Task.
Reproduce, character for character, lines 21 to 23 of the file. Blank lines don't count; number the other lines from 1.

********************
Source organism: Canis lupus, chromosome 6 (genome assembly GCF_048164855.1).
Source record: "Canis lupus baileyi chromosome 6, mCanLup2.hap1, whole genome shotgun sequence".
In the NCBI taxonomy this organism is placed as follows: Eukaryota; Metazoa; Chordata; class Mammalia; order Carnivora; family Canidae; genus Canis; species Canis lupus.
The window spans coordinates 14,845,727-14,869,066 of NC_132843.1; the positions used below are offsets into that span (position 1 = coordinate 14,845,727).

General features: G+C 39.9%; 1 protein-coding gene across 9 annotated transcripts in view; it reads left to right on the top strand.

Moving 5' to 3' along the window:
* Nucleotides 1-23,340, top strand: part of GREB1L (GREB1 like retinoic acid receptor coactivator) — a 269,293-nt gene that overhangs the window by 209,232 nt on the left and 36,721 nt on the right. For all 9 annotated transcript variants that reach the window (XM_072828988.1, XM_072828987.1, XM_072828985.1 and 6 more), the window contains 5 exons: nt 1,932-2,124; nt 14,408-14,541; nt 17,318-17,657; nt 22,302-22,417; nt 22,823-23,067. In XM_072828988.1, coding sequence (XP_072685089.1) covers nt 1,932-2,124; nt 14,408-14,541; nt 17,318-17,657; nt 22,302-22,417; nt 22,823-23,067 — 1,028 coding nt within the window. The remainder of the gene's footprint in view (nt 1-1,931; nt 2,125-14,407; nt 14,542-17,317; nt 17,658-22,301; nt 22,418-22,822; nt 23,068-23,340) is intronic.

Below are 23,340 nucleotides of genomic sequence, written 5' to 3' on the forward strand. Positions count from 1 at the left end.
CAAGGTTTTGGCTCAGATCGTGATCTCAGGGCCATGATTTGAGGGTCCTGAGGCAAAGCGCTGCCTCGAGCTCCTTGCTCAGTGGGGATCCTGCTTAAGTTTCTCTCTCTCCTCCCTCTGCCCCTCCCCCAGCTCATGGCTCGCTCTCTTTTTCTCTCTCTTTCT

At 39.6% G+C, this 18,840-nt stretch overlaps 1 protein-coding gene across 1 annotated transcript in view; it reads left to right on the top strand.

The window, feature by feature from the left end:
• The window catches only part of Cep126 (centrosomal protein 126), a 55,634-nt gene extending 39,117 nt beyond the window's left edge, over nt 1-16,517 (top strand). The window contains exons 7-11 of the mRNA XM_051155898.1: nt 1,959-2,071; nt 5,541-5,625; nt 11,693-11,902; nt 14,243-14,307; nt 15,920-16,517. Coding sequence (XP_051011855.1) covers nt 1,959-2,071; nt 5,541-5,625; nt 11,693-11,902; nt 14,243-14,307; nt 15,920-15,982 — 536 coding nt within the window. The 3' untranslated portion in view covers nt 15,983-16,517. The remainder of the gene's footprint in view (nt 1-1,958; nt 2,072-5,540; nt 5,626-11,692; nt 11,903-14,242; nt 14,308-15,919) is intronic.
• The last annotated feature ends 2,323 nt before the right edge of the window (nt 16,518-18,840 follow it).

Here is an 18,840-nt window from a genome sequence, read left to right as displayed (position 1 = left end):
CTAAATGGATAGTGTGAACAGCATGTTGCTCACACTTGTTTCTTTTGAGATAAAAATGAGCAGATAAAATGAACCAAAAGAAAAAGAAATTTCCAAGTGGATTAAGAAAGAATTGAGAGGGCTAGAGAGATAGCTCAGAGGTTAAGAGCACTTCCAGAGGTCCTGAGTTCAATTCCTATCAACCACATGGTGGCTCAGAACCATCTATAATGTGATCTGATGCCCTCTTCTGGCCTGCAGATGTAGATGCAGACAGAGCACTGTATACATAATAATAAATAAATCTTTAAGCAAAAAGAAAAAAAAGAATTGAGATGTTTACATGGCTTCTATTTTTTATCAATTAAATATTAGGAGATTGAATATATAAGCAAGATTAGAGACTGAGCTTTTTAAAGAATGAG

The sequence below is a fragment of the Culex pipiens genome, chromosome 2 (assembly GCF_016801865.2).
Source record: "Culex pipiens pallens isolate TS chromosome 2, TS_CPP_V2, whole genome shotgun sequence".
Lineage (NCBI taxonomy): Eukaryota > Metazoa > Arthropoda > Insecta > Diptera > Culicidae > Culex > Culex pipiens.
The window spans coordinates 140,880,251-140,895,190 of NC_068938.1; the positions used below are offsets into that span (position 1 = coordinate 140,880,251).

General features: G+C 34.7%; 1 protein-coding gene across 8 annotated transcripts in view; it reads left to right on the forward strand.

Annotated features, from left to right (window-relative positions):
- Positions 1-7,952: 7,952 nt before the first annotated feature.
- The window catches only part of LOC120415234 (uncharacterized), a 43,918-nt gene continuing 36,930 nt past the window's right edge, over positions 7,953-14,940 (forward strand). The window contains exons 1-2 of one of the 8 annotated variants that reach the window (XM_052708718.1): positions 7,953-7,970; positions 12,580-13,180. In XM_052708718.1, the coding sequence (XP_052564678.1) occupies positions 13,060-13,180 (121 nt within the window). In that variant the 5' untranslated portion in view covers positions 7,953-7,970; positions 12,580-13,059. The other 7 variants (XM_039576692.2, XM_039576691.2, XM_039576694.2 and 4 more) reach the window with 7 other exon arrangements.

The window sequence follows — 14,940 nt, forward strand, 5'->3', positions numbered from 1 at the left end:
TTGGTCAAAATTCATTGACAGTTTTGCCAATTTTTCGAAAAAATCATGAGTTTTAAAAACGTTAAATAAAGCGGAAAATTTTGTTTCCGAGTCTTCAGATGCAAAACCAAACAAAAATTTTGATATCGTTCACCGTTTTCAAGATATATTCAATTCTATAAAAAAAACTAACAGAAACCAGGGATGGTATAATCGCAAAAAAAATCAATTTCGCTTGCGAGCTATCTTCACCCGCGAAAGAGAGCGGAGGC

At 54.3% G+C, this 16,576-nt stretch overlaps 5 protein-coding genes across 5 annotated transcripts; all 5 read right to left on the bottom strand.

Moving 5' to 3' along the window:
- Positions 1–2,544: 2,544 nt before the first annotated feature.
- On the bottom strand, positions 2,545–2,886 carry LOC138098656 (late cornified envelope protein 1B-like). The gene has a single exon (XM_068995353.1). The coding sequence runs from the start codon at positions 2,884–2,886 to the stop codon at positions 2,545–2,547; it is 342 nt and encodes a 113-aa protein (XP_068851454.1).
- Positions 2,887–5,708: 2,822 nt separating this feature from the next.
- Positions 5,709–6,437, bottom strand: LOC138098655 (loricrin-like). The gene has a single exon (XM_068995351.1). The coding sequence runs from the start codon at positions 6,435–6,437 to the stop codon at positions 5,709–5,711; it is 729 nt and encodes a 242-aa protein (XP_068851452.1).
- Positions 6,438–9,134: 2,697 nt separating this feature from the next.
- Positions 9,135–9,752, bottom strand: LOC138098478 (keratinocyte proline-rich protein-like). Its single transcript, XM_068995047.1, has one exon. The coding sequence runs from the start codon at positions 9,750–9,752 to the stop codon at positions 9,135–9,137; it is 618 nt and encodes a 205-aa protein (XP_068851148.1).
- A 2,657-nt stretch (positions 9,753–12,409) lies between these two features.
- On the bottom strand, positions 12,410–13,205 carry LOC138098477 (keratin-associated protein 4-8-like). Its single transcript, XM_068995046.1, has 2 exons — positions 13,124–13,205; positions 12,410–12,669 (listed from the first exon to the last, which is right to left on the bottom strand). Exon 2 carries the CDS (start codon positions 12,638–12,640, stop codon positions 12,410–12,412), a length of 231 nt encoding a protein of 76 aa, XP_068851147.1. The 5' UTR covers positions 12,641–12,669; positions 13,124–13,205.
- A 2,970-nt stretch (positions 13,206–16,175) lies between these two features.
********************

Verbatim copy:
Annotated features, from left to right (window-relative positions):
- Positions 1-7,952: 7,952 nt before the first annotated feature.
- The window catches only part of LOC120415234 (uncharacterized), a 43,918-nt gene continuing 36,930 nt past the window's right edge, over positions 7,953-14,940 (forward strand). The window contains exons 1-2 of one of the 8 annotated variants that reach the window (XM_052708718.1): positions 7,953-7,970; positions 12,580-13,180. In XM_052708718.1, the coding sequence (XP_052564678.1) occupies positions 13,060-13,180 (121 nt within the window). In that variant the 5' untranslated portion in view covers positions 7,953-7,970; positions 12,580-13,059. The other 7 variants (XM_039576692.2, XM_039576691.2, XM_039576694.2 and 4 more) reach the window with 7 other exon arrangements.